My TV special “Love My Pit Bull” addresses a subject very close to my heart as we look at the myths and misconceptions about pit bulls, how they got such a bad reputation, and what we can do to restore it.
Pit bulls were not the ones who earned that bad reputation for themselves. Humans gave it to them, first by creating aggressive dogs and second by not seeing past the breed. When any other breed of dog bites or attacks a human, it just doesn’t make the news. When a pit bull does it, it makes headlines everywhere.
According to a study done by the ASPCA and reported by 1-800-PetMeds, when a case of a dog attacking a human does not involve a pit bull, it is rarely reported outside of small, local media outlets. Make that dog a pit bull, though, and the story hits the national news.
And “make” is the right word, because dogs that are not pit bulls are frequently misidentified that way in news stories. Any time you read “pit bull type” or “pit bull mix,” then that dog was probably not a pit bull. To further confuse the issue, “pit bull” is not a single breed. The term covers a number of different dogs.
You might remember the case of Lennox, a dog in the UK who was ultimately put down because the government identified him as a pit bull — but do you know how he was identified that way? It was strictly based on measurements, including the width of his head in relation to his body.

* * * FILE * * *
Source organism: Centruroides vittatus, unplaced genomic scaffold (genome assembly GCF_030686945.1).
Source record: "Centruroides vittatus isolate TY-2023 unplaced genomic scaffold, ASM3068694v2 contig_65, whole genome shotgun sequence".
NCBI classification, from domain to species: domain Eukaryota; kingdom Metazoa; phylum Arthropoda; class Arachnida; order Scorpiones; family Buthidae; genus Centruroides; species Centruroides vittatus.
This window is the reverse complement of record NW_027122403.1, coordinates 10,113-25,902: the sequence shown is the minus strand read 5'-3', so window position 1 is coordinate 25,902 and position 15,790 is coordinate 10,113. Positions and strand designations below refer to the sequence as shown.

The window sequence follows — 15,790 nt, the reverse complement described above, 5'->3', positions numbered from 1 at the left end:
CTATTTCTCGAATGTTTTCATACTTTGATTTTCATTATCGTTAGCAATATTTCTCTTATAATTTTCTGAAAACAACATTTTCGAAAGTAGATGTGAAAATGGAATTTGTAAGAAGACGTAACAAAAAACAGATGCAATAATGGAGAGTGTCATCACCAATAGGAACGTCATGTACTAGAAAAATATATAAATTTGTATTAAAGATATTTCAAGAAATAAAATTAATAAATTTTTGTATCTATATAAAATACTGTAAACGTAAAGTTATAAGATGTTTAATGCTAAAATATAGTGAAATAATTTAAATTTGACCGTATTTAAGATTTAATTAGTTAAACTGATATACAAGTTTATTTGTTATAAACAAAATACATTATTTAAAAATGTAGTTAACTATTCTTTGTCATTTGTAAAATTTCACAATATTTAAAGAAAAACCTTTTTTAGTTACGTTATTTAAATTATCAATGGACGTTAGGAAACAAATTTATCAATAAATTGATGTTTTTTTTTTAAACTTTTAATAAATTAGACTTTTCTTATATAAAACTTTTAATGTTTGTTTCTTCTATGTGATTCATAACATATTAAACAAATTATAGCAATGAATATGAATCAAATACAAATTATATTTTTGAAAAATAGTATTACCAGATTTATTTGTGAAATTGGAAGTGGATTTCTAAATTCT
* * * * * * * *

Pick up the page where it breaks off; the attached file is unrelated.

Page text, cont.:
It becomes a vicious cycle. People have the preconceived idea that pit bulls are aggressive dogs, so when they encounter a big aggressive dog that is not obviously a different breed, they immediately think “pit bull.”
But pit bulls are not the first dogs to be branded as vicious killers. At various times in the past, Doberman pinschers, Rottweilers, and German shepherds all had the distinction of being branded the “killer” breed.
The point is that it is not a breed of dog that is dangerous. Chihuahuas can be very aggressive and pit bulls can be very docile. What makes any dog aggressive is how that dog is treated by humans. Pit bulls became popular with gang members and drug dealers for security, as well as with people staging illegal dog fights. Those dogs were trained to be vicious and aggressive, and now every pit bull is seen in that way.
The treatment of these guard and fighting dogs is cruel, inhumane, and inexcusable. They are chained, beaten, and frequently injured or killed in fights. Even worse, other innocent dogs are regularly destroyed because of guilt by association.
We need to end the inhumane treatment of dogs, period. But this goes beyond just stopping people who openly abuse them. We have to recognize that any treatment of a dog that does not fulfill its needs is cruel, and this includes humanizing them and trying to treat them as little furry people.
Yes, it is possible to abuse a dog in a way by giving it nothing but affection. Affection is the reward, and should only come after a dog has earned it — by migrating with the pack on the walk; by showing discipline through following rules, boundaries, and limitations; and by exhibiting calm, submissive energy.
We need to learn how to let our dogs be dogs and we need to constantly remember that there are no bad breeds. We need to do that by respecting our dogs as wonderful animals first, and earning their trust by fulfilling their needs as a species.
Stay calm, and earn their trust.